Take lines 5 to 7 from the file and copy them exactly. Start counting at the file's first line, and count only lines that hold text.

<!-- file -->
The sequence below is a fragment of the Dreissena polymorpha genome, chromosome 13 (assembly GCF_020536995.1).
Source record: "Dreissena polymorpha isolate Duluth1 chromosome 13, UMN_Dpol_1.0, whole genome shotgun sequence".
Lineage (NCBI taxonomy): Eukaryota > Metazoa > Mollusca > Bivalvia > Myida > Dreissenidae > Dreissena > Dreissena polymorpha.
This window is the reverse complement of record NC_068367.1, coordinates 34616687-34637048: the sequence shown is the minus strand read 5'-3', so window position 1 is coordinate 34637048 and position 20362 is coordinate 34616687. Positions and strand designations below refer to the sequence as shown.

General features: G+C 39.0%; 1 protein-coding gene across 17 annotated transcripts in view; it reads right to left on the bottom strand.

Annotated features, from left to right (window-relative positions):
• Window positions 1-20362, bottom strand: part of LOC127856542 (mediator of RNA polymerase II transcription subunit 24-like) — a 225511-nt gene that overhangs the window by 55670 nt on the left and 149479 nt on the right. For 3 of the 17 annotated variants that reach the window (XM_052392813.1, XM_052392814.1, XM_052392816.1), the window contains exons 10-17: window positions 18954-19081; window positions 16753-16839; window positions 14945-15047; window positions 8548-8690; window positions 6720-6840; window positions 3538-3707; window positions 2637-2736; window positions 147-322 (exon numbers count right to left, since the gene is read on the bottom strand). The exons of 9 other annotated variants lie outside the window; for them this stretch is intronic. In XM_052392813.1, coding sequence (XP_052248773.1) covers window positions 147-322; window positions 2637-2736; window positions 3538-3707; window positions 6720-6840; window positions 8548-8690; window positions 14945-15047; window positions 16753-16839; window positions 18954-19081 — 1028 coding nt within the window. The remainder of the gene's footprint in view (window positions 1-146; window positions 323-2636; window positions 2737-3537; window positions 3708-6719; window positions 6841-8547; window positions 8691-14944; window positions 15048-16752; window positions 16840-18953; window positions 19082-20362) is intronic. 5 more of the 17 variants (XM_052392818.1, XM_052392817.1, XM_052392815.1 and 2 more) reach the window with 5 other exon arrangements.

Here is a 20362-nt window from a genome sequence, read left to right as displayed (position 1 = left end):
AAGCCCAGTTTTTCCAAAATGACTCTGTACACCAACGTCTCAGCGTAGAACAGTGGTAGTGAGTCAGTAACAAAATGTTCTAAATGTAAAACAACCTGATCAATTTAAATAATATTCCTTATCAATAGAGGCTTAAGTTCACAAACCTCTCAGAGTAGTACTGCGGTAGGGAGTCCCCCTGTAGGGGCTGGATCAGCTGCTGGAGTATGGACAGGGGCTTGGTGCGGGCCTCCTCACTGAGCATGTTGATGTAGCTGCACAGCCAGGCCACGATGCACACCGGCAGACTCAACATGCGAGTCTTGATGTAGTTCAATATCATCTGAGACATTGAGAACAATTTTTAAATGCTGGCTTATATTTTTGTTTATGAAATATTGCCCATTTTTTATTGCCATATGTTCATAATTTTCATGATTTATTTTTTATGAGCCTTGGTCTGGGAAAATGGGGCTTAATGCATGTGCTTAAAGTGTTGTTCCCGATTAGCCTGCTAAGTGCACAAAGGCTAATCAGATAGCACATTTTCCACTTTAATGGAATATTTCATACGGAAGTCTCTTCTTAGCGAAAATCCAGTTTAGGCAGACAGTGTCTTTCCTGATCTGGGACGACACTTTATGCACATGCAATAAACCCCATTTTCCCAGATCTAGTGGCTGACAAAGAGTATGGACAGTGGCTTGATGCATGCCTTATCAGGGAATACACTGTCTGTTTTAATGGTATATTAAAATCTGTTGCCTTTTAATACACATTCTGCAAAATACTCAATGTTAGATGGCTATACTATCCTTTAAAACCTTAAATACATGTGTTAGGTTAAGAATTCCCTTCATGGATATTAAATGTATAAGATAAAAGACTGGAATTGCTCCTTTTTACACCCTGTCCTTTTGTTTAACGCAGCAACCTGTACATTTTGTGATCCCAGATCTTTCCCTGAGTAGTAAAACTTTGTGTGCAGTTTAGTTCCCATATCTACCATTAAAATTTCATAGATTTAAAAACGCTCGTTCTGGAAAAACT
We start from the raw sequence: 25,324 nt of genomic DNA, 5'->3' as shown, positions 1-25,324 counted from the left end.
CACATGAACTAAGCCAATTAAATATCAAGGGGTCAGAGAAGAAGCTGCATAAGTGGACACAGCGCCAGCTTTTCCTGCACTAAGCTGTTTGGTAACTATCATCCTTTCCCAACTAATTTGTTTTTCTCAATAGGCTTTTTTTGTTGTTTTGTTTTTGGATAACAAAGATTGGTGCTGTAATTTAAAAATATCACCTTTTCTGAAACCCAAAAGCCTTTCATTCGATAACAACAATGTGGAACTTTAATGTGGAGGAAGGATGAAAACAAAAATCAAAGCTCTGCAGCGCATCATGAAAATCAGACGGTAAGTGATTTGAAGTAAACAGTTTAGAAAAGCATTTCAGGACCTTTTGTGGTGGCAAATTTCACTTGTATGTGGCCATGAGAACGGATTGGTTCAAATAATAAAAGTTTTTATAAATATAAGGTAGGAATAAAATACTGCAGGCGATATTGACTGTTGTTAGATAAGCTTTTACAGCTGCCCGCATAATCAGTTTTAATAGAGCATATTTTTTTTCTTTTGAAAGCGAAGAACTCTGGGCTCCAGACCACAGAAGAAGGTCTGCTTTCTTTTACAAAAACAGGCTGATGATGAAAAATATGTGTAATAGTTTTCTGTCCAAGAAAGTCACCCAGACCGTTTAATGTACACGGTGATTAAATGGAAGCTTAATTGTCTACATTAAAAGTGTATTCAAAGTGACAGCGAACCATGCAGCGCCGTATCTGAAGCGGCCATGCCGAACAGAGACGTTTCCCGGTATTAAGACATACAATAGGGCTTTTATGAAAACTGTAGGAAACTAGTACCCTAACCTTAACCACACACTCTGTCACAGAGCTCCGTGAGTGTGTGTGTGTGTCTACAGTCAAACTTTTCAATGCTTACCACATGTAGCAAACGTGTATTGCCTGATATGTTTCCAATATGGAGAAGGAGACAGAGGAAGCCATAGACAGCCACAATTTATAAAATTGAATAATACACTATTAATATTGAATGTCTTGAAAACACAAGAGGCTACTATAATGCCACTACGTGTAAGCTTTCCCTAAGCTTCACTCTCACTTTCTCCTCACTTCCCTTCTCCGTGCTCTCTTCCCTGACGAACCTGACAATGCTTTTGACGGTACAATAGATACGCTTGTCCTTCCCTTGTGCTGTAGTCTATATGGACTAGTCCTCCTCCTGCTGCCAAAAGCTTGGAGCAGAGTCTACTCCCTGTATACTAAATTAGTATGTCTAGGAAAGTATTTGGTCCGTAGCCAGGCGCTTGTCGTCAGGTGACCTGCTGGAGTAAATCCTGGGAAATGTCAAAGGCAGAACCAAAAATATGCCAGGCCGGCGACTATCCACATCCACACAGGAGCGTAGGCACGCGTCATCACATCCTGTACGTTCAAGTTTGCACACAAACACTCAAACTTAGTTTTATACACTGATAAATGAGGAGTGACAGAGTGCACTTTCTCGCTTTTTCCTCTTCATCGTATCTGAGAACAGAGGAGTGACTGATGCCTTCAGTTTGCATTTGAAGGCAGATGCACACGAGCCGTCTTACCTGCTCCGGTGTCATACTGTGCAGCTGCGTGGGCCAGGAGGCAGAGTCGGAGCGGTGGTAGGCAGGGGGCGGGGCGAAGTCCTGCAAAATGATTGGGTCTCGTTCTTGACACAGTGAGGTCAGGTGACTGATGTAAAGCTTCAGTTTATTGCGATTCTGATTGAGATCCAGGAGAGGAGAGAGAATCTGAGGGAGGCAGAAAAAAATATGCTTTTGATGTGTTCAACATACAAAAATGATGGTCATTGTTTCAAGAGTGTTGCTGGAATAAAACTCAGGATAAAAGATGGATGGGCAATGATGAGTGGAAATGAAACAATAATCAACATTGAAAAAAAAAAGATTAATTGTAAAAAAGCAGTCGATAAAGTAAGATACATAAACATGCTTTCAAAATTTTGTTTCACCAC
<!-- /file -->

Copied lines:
General features: G+C 39.0%; 1 protein-coding gene across 17 annotated transcripts in view; it reads right to left on the bottom strand.

Annotated features, from left to right (window-relative positions):
• Window positions 1-20362, bottom strand: part of LOC127856542 (mediator of RNA polymerase II transcription subunit 24-like) — a 225511-nt gene that overhangs the window by 55670 nt on the left and 149479 nt on the right. For 3 of the 17 annotated variants that reach the window (XM_052392813.1, XM_052392814.1, XM_052392816.1), the window contains exons 10-17: window positions 18954-19081; window positions 16753-16839; window positions 14945-15047; window positions 8548-8690; window positions 6720-6840; window positions 3538-3707; window positions 2637-2736; window positions 147-322 (exon numbers count right to left, since the gene is read on the bottom strand). The exons of 9 other annotated variants lie outside the window; for them this stretch is intronic. In XM_052392813.1, coding sequence (XP_052248773.1) covers window positions 147-322; window positions 2637-2736; window positions 3538-3707; window positions 6720-6840; window positions 8548-8690; window positions 14945-15047; window positions 16753-16839; window positions 18954-19081 — 1028 coding nt within the window. The remainder of the gene's footprint in view (window positions 1-146; window positions 323-2636; window positions 2737-3537; window positions 3708-6719; window positions 6841-8547; window positions 8691-14944; window positions 15048-16752; window positions 16840-18953; window positions 19082-20362) is intronic. 5 more of the 17 variants (XM_052392818.1, XM_052392817.1, XM_052392815.1 and 2 more) reach the window with 5 other exon arrangements.